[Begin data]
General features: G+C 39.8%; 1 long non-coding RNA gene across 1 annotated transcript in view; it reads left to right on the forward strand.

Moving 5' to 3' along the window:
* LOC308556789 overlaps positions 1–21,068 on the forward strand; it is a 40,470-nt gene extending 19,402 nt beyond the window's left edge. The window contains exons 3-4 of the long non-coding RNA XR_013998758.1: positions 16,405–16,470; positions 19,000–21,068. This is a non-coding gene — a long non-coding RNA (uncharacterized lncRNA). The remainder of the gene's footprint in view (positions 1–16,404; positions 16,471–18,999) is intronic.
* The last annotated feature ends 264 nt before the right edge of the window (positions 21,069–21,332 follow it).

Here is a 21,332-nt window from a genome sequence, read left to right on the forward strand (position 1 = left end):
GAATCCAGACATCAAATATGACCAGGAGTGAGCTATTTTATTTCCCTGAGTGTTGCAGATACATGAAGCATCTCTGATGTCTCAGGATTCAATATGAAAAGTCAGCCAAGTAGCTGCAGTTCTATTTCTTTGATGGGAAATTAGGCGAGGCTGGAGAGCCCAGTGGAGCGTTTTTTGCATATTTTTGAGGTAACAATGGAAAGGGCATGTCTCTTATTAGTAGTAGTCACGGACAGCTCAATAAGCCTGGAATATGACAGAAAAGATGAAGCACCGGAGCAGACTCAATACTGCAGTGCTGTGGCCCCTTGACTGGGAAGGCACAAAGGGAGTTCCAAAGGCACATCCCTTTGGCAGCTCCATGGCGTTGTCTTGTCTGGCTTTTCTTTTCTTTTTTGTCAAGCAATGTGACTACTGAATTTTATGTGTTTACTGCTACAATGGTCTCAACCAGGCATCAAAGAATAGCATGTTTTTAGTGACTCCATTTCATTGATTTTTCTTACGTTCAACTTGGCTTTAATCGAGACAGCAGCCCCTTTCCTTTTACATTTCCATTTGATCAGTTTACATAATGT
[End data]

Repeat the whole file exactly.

General features: G+C 39.8%; 1 long non-coding RNA gene across 1 annotated transcript in view; it reads left to right on the forward strand.

Moving 5' to 3' along the window:
* LOC308556789 overlaps positions 1–21,068 on the forward strand; it is a 40,470-nt gene extending 19,402 nt beyond the window's left edge. The window contains exons 3-4 of the long non-coding RNA XR_013998758.1: positions 16,405–16,470; positions 19,000–21,068. This is a non-coding gene — a long non-coding RNA (uncharacterized lncRNA). The remainder of the gene's footprint in view (positions 1–16,404; positions 16,471–18,999) is intronic.
* The last annotated feature ends 264 nt before the right edge of the window (positions 21,069–21,332 follow it).

Here is a 21,332-nt window from a genome sequence, read left to right on the forward strand (position 1 = left end):
GAATCCAGACATCAAATATGACCAGGAGTGAGCTATTTTATTTCCCTGAGTGTTGCAGATACATGAAGCATCTCTGATGTCTCAGGATTCAATATGAAAAGTCAGCCAAGTAGCTGCAGTTCTATTTCTTTGATGGGAAATTAGGCGAGGCTGGAGAGCCCAGTGGAGCGTTTTTTGCATATTTTTGAGGTAACAATGGAAAGGGCATGTCTCTTATTAGTAGTAGTCACGGACAGCTCAATAAGCCTGGAATATGACAGAAAAGATGAAGCACCGGAGCAGACTCAATACTGCAGTGCTGTGGCCCCTTGACTGGGAAGGCACAAAGGGAGTTCCAAAGGCACATCCCTTTGGCAGCTCCATGGCGTTGTCTTGTCTGGCTTTTCTTTTCTTTTTTGTCAAGCAATGTGACTACTGAATTTTATGTGTTTACTGCTACAATGGTCTCAACCAGGCATCAAAGAATAGCATGTTTTTAGTGACTCCATTTCATTGATTTTTCTTACGTTCAACTTGGCTTTAATCGAGACAGCAGCCCCTTTCCTTTTACATTTCCATTTGATCAGTTTACATAATGT